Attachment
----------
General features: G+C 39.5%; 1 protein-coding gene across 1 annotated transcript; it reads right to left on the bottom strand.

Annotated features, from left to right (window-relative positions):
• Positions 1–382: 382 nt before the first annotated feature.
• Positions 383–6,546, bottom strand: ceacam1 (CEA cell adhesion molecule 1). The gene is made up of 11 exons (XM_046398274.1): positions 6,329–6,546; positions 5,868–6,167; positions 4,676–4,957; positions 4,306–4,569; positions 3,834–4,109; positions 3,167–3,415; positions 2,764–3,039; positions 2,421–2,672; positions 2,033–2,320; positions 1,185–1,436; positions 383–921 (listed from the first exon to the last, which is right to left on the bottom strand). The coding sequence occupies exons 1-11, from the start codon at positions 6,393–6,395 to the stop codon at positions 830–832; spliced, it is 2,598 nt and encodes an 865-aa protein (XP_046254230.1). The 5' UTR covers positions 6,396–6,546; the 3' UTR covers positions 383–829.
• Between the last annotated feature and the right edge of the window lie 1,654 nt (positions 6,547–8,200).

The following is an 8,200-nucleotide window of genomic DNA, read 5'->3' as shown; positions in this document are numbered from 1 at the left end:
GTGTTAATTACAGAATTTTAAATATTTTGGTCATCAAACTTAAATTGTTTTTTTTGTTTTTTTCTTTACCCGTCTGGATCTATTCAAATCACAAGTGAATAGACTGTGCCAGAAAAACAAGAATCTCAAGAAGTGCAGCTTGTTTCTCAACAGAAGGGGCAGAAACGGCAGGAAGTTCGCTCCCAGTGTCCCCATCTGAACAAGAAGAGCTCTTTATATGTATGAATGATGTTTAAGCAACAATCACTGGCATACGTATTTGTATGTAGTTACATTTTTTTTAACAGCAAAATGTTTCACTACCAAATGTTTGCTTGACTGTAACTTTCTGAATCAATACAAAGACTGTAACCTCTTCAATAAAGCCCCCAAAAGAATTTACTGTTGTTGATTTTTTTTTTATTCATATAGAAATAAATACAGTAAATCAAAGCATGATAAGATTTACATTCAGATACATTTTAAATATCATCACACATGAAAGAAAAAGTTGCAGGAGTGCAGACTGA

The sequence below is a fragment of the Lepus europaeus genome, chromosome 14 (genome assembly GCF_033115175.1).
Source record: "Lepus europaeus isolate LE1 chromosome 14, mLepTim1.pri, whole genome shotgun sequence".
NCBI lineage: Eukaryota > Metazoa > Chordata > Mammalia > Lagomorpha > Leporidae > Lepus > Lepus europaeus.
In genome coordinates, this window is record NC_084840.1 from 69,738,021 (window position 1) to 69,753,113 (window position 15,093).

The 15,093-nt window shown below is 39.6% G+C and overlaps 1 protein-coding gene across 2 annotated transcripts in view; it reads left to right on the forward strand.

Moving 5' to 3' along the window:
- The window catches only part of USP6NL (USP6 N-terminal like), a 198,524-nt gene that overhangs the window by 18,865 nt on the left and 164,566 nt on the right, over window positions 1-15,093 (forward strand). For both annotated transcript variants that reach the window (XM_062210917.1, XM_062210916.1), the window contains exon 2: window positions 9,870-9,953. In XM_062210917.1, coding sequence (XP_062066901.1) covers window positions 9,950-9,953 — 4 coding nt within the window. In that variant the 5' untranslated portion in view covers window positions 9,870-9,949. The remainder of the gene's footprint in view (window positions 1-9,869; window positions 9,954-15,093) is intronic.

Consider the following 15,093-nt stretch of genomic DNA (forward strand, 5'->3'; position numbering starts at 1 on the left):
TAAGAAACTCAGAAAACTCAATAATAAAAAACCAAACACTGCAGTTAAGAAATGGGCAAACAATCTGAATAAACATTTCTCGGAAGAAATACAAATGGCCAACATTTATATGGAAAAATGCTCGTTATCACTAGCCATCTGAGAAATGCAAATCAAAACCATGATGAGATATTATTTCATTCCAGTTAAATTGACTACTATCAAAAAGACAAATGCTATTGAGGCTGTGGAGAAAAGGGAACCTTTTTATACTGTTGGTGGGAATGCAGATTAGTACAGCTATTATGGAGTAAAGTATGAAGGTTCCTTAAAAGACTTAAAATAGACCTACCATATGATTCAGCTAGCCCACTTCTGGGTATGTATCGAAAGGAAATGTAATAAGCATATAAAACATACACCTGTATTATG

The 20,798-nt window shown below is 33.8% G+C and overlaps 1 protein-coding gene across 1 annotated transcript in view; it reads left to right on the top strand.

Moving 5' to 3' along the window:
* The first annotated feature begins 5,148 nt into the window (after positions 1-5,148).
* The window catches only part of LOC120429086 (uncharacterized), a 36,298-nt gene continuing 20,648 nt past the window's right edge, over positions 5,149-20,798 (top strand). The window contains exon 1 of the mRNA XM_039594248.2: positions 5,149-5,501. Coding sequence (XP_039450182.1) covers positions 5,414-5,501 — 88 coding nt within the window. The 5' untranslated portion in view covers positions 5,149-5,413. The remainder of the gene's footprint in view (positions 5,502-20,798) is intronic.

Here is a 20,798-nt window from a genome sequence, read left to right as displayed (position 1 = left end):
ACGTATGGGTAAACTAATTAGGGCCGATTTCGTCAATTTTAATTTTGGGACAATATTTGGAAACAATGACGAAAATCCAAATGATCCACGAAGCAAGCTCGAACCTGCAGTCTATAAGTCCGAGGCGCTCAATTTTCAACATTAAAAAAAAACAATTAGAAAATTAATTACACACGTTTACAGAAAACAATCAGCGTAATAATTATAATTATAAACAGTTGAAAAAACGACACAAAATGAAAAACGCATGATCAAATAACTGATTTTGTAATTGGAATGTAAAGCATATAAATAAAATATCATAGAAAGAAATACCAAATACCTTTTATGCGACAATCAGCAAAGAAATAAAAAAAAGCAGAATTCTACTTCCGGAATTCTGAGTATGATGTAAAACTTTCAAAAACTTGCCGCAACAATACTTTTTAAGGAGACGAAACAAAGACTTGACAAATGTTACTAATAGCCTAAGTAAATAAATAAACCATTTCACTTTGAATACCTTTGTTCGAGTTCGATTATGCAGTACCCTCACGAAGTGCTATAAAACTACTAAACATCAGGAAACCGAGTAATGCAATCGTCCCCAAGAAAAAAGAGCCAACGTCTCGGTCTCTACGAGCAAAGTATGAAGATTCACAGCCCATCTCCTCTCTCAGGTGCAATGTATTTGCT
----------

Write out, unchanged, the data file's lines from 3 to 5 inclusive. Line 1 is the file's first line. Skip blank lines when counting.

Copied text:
• Positions 1–382: 382 nt before the first annotated feature.
• Positions 383–6,546, bottom strand: ceacam1 (CEA cell adhesion molecule 1). The gene is made up of 11 exons (XM_046398274.1): positions 6,329–6,546; positions 5,868–6,167; positions 4,676–4,957; positions 4,306–4,569; positions 3,834–4,109; positions 3,167–3,415; positions 2,764–3,039; positions 2,421–2,672; positions 2,033–2,320; positions 1,185–1,436; positions 383–921 (listed from the first exon to the last, which is right to left on the bottom strand). The coding sequence occupies exons 1-11, from the start codon at positions 6,393–6,395 to the stop codon at positions 830–832; spliced, it is 2,598 nt and encodes an 865-aa protein (XP_046254230.1). The 5' UTR covers positions 6,396–6,546; the 3' UTR covers positions 383–829.
• Between the last annotated feature and the right edge of the window lie 1,654 nt (positions 6,547–8,200).